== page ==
on (not) letting go

Two events have me feeling a bit unsettled. Over the weekend I sent out my short story to be reviewed by the members of the writers’ workshop I’ll be attending later in the summer. This morning I returned the proofs of another short story to the editors of the magazine that will publish it in the fall.

When is a piece of writing complete enough to be sent out into the world? I know that I’ve done all I can to both of these stories for now. Last week my head was swimming from looking at them so many times. I could no longer read them and see where change could occur. I could no longer read them, period.

And yet: I did not feel that the story I sent to the writers’ workshop was quite … well, it just wasn’t there yet. I wanted more time to think about it. If I did not have the workshop coming up, I would have put the story away for a few months then come back to it. I would have written another story that included one of the characters from this one, which would have helped me develop that character further in the original story. It’s likely I will still do that. But I know that the raw story is out there somewhere, and while that’s OK (I am, after all, looking forward to getting feedback on the piece, and there needs to be room for feedback) I feel uneasy about it, too.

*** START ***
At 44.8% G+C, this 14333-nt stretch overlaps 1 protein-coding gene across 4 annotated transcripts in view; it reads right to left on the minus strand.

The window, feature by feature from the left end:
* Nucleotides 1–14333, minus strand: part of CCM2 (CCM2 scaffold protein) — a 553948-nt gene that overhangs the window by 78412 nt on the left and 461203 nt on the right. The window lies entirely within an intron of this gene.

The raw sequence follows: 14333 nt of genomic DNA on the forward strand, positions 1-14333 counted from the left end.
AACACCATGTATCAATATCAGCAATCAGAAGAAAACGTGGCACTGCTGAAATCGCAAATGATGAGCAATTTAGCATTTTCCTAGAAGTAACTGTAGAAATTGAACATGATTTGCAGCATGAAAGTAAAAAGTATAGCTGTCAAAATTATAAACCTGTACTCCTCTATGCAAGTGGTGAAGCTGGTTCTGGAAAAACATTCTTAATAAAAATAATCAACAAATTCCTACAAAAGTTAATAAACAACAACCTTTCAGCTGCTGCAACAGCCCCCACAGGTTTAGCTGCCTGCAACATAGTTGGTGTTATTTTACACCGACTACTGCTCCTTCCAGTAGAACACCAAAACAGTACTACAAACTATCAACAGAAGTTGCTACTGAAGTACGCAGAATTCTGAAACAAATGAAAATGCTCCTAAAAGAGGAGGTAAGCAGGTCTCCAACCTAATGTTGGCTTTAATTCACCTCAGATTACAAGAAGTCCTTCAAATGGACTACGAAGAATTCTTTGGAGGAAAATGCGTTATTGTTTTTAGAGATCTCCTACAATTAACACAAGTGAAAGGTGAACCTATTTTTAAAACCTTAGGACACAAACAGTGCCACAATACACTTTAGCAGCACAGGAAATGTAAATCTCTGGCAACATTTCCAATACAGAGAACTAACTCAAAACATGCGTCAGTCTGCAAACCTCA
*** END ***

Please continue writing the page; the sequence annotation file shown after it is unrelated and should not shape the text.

As for the proofs, I had not looked at that story in several months, and it felt very different to me after all that time. I felt that I could tweak the writing quite a bit. Is there a point at which writers feel they can stop tweaking words here and there? I think that if you’re at the point where you’re just making those kinds of small adjustments it means you’re done, and yet. I made a few small changes to the proofs, not as many as I could have, or wanted to, because I know that the time for lots of changes — just made because I wanted to make them — had passed. I had to let it go. I feel a sense of excitement that the story will soon be published, but at the same time, I’m horrified. How can that story be published?! I want to keep tweaking and adjusting and changing things. But I have to let it go. It’s time to move on to something else.

Do authors ever return to their previous books and wince? Do authors ever return to their previous books at all? I remember when I went to hear Joan Didion read in Boston and she said she never thought about her earlier works or her body of writing as a whole. She dismissed them as if they didn’t exist. “It was just something I wrote,” she said.

When does one get to the point where what you’ve written feels like that, “just something I wrote,” instead of some long process involving lots of anxiety and overprotective feelings and an inability to let go?


4 thoughts on “on (not) letting go

  1. I think many writers don’t ever let go! I believe John Updike used to edit his copy when he’d read aloud from published books. Annie Proulx called The New Yorker to add the ending line of Brokeback Mountain, long after it was “done” and ready to be set in type.

    We are different people when we come back to something that has cooled off. At some point, though, we’re just fiddling.